HARMAN: Well, it's not just the people who work in the buildings. I think that they've got pretty good information, and I think that — I commend our officials for giving them that information and for the level of protection.

But what are the other folks in New York supposed to do? What are the people about to head to New York for the convention supposed to do?

This is a hard thing to be doing, but I think that we ought to find a way to do these threat warnings that is more specific and more informative, or we ought not do them.

HUME: Let me ask you this about this question that I asked Fran Townsend. It looks like, to the naked eye, it looks like a turning point. You have three major arrests. You have this treasure trove of information turning up on three computers, plus a stack of, what, 51 floppy disks, and so on. Is that how it looks to you?

HARMAN: Well, I think we've said "mission accomplished" in the past, and I remember Porter Goss, chairman of the House Intelligence Committee, saying we'd turned the corner about a year and a half ago.

I'm weary of saying that. I think the terrorist threat is going to be with us for the entire 21st century, unfortunately, and so is the proliferation threat.

I think that we should feel encouraged by what we've been able to do. I really commend those who did it. But I also think now is time to reorganize, put strong leadership in charge.

Ad I think voters are going to measure us, that is, the elected officials in Congress and this president and the Kerry-Edwards team, by whether we're ready to admit mistakes and step up and fix the problems on a bipartisan basis or whether we're just going to point fingers.

HUME: Well, what appears to you to be happening, with regard to the 9/11 Commission report? You know, everybody's embraced it. The president seems to be putting a part of it in place. John Kerry says he would do the whole thing, apparently with almost no reservations about it. That sounds pretty bipartisan to me.

HARMAN: Well, I think the president's press conference last Monday was not adequate. He made some general endorsements, but then he didn't offer any specific proposal, nor did he call the Republican leadership in either house of Congress and say, "Let's move it."

In fact, in the House, what's happening is, on a unilateral basis, the Republican leadership is slowing this down. The committee leaders are slowing this down.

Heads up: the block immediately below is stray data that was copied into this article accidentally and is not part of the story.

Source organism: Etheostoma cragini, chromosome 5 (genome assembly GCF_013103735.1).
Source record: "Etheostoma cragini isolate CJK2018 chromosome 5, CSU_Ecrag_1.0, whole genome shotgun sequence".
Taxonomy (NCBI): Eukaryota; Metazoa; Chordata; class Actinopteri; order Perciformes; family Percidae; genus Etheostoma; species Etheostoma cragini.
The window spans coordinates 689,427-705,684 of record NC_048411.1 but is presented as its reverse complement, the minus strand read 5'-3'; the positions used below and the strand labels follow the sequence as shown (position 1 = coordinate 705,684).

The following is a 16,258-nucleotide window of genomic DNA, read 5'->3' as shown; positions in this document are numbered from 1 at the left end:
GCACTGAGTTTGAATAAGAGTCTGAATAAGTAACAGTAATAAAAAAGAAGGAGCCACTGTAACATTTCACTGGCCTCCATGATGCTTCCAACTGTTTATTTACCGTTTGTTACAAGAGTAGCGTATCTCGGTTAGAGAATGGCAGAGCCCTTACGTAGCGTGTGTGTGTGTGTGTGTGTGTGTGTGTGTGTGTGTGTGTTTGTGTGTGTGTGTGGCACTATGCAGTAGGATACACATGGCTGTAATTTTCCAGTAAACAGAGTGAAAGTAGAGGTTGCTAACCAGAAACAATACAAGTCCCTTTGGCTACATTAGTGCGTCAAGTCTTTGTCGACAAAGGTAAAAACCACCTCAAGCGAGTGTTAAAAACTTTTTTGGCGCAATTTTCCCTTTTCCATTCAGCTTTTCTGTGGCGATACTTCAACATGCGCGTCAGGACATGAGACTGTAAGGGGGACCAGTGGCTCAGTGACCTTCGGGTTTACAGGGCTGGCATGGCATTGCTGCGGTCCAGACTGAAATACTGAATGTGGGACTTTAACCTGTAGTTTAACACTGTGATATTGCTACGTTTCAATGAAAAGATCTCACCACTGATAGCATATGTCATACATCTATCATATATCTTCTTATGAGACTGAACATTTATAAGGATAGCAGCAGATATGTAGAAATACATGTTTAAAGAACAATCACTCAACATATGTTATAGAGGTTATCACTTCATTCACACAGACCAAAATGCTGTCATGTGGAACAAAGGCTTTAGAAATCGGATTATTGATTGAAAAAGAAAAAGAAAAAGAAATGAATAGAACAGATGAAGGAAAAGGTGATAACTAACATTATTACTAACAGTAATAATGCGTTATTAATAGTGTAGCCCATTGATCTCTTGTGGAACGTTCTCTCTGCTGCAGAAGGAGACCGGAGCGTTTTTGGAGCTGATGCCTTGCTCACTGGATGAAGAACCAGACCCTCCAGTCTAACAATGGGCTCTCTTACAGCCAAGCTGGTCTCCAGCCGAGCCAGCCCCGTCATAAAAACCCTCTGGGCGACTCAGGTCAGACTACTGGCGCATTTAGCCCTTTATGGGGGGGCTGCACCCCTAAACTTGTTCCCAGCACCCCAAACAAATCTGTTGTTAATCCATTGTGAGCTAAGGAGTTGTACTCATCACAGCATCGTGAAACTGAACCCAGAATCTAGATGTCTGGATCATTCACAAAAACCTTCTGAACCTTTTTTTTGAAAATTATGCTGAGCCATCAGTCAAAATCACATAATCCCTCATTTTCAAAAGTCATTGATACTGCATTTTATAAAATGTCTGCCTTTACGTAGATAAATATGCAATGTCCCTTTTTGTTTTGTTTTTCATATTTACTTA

On the Senate side, it's more encouraging. On a bipartisan basis, the leadership has designated the Government Affairs Committee to take the lead, and on a bipartisan basis Susan Collins and Joe Lieberman are doing that. I commend them for that. And they're working with the 9/11 Commission on a package of bills that will get the blessing of the commission.

So, hopefully, if this president is more forward-leaning on the Republican leadership, we can get some real action. I think that would be a great victory for the 9/11 families and the American people. If he doesn't do it, I think voters will measure that.

HUME: Well, what about the idea of having a special session of Congress? Would you want to be heading back to Washington from Aspen, Colorado, where — and I envy you, by the way.

HARMAN: I'm going anyway.

HUME: You're coming back here, are you?

HARMAN: I'm coming back...

HUME: Well, would you like to come back for a special session?

HARMAN: I'm ready to do that. I think...

HUME: Well, would you like to see the nominee of your party, who suggested the idea, summoned back to Washington for a special session of Congress to deal with the 9/11 recommendations?

HARMAN: I'm sure he's prepared to do it. I'm coming back on Monday. On Tuesday, Nancy Pelosi, the Democratic leader in the House, has called all Democrats together. She's asked for a special session of Congress. We're ready to go.

I think the committees, which are holding these random hearings — my committee is holding one hearing each Wednesday for the month of August; I went last Wednesday, and I'll be there next Wednesday — should be holding legislative mark-up hearings to move legislation that's been in our committee for four months.

We have all the information we need to deal with some of these tough issues, like, do we place the national intelligence director inside the White House or outside?

HUME: Got you.

HARMAN: Do we give this person budget execution or budget reprogramming (ph) authority?

Let's make the decisions and act.

HUME: All right. Jane Harman, always a pleasure to have you. Thank you very much. Enjoy your day out there.

HARMAN: Thank you, Brit.